תורה ברשת
Parashat Vayakel: Shabbat – stepping back from the week
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השיעור הועבר ע"י Students, Alumnae & Guests
שיעורים נוספים של המרצה ניתן למצוא כאן

In this week’s Parsha, Moshe assembles the B’nei Yisrael and relays to them the instructions given to him by Hashem on how to build the Mishkan. Before Moshe begins his instructions, he warns the people not to work on Shabbat:

שמות פרק לה

(ב) שֵׁשֶׁת יָמִים תֵּעָשֶׂה מְלָאכָה וּבַיּוֹם הַשְּׁבִיעִי יִהְיֶה לָכֶם קֹדֶשׁ שַׁבַּת שַׁבָּתוֹן לַיקֹוָק כָּל הָעֹשֶׂה בוֹ מְלָאכָה יוּמָת:

Six days work may be done, but the seventh day shall be holy for you, a day of complete rest for Hashem; whoever does work on it shall be put to death (Shemot 35:2).

Rashi comments the following:

רש"י שמות פרק לה פסוק ב

(ב) ששת ימים הקדים להם אזהרת שבת לצווי מלאכת המשכן, לומר שאינה דוחה את השבת:

Six days — He first told to them the prohibition in reference to the Sabbath before the command about the building of the Mishkan in order to say that it does not override Shabbat.

One could think that the work to build the Mishkan would take precedence over Shabbat. It was to contain the Kodesh Hakodashim, the holy of holies, where Hashem’s presence would rest. By stopping for Shabbat the work would take longer to complete. Furthermore, surely the time when the B’nei Yisrael were building the Mishkan would be considered holy yet it is the seventh day, Shabbat, when they refrain from working that is called holy. What is so special about Shabbat that makes it override this divine service?

In the previous Parsha, Ki Tisa, Sforno comments on Hashem’s commandment that the building of the Mishkan should not override Shabbat:

‘(Shabbat is) a symbol serving as a reminder of our mutual relationship. If you were to ignore this symbol by building a residence for Me on this day, there would be no point in doing so as I would not then take up residence in that Mishkan.’ (Sforno on Shemot 31:13)

In other words, if we forget Shabbat and our relationship with Hashem then He would not dwell among us anyway. To understand this further the Midrash HaGadol gives the following mashal:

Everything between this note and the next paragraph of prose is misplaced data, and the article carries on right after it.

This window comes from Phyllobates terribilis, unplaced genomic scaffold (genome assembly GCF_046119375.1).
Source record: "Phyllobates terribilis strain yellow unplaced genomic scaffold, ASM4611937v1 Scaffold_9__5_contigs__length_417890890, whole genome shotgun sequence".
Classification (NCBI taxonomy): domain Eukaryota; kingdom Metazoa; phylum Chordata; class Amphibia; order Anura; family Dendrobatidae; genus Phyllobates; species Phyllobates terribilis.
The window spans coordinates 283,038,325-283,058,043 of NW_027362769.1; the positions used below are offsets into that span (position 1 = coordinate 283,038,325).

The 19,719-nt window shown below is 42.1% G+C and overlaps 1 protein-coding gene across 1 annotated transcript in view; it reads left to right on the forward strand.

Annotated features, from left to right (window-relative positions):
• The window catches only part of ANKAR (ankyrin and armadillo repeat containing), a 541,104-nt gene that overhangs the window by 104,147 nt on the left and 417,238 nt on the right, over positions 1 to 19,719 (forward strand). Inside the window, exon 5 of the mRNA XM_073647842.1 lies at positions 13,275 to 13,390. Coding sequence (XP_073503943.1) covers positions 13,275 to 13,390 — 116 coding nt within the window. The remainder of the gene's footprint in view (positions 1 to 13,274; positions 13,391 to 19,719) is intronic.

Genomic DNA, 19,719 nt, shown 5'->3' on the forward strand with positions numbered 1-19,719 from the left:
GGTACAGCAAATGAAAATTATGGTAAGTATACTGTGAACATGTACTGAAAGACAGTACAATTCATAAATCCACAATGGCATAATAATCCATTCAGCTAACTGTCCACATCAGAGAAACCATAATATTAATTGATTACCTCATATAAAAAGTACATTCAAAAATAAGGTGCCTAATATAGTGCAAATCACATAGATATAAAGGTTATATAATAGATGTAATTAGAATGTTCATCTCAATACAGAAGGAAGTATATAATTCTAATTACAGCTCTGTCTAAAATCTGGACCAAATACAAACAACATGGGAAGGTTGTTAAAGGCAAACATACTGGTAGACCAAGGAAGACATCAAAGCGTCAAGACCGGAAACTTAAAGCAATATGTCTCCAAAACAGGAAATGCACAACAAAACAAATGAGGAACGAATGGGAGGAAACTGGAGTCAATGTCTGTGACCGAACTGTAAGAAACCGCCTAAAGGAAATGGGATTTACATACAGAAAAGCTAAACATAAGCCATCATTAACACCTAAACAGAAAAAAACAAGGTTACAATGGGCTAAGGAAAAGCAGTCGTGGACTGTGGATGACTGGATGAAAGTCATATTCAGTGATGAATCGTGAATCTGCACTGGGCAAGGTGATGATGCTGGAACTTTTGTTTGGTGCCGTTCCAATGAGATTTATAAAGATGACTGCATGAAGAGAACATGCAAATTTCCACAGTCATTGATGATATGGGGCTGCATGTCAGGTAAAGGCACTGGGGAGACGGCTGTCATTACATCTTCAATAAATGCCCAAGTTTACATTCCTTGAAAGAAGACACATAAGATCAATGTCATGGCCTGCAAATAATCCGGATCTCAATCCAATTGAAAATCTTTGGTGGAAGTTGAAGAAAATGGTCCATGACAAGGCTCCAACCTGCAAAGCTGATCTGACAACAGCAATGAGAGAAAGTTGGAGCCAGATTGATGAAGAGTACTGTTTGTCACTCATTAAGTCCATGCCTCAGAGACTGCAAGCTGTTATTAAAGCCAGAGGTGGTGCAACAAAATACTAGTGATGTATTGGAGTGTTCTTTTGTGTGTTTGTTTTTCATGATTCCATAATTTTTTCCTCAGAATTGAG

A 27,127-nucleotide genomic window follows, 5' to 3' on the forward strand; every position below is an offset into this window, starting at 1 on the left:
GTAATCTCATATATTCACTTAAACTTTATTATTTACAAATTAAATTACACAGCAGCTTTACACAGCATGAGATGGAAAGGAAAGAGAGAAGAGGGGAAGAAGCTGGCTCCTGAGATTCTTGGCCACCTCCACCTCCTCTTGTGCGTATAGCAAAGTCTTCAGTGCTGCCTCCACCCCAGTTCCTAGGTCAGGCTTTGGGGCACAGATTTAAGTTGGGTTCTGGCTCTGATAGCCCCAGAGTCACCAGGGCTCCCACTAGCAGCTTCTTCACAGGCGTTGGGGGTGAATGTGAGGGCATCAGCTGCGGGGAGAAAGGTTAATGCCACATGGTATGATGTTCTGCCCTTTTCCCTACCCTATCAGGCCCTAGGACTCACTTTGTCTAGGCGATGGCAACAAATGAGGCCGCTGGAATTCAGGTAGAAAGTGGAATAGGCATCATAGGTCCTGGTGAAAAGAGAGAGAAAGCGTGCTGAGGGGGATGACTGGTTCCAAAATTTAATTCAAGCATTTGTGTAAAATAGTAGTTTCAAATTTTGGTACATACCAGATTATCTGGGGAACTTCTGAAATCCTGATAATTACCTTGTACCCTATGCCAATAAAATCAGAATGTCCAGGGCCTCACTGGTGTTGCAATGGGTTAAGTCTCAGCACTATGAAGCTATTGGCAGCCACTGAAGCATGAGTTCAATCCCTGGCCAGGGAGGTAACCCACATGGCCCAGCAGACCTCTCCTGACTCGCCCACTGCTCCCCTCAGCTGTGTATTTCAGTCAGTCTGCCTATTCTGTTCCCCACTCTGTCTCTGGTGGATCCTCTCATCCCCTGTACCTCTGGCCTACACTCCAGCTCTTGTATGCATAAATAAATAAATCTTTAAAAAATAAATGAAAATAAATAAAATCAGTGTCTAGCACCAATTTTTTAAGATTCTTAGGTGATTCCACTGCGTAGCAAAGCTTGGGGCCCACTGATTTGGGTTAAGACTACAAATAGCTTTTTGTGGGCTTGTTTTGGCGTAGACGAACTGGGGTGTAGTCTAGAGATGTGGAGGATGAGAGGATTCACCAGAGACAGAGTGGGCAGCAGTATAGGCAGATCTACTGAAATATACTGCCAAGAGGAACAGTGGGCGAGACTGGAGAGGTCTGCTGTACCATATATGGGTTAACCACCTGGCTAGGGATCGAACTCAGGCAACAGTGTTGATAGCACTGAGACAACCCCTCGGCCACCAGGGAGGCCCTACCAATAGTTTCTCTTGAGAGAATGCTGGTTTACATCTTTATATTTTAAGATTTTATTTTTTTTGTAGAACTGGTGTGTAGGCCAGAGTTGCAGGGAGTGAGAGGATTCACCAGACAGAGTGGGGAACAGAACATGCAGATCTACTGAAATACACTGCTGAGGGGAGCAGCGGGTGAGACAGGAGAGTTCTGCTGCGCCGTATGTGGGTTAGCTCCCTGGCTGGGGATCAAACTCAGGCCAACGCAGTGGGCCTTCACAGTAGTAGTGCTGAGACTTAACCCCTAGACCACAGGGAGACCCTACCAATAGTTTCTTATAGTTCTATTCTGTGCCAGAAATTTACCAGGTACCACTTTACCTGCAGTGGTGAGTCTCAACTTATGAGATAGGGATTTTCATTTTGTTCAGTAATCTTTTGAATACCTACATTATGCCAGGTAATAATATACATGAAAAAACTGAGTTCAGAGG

A king was overseeing the building of a new palace for himself. He would spend all day consulting with architects and builders. The queen noticed with displeasure that he thought about his palace day and night. During one of his meetings she slipped into the room and complained ‘you are so engrossed in your plans you never give me a single thought!’ The king recognised that he had been neglecting his queen so the following day, he held a party in her honour. (Midrash HaGadol on Shemot 35:2)

We can become so engrossed in our weekly work, whether it is religious or secular, that we can forget what the purpose of it all is. Kodesh doesn’t just mean holy, it means separate. Shabbat is a day apart from all the others when refrain from our weekly work. Anyone who has studied for an exam knows how important it is to take regular breaks to refocus the mind. This is what Shabbat is for; a time when we can stop and contemplate our relationship with Hashem which goes all the way back to creation. Shabbat even takes precedence over the building of the Mishkan because without it we would lose sight of what we are doing it all for. Sadly we no longer have the Mishkan but we still have Shabbat and this very special connection that cannot be lost or destroyed and it is something to cherish every week.

שיעורים נוספים ניתן למצוא בקטגוריות הבאות: ויקהל (פרשת שבוע)
תאריך העלאה:כ״ג באדר א׳ ה׳תשע״ו
03/03/16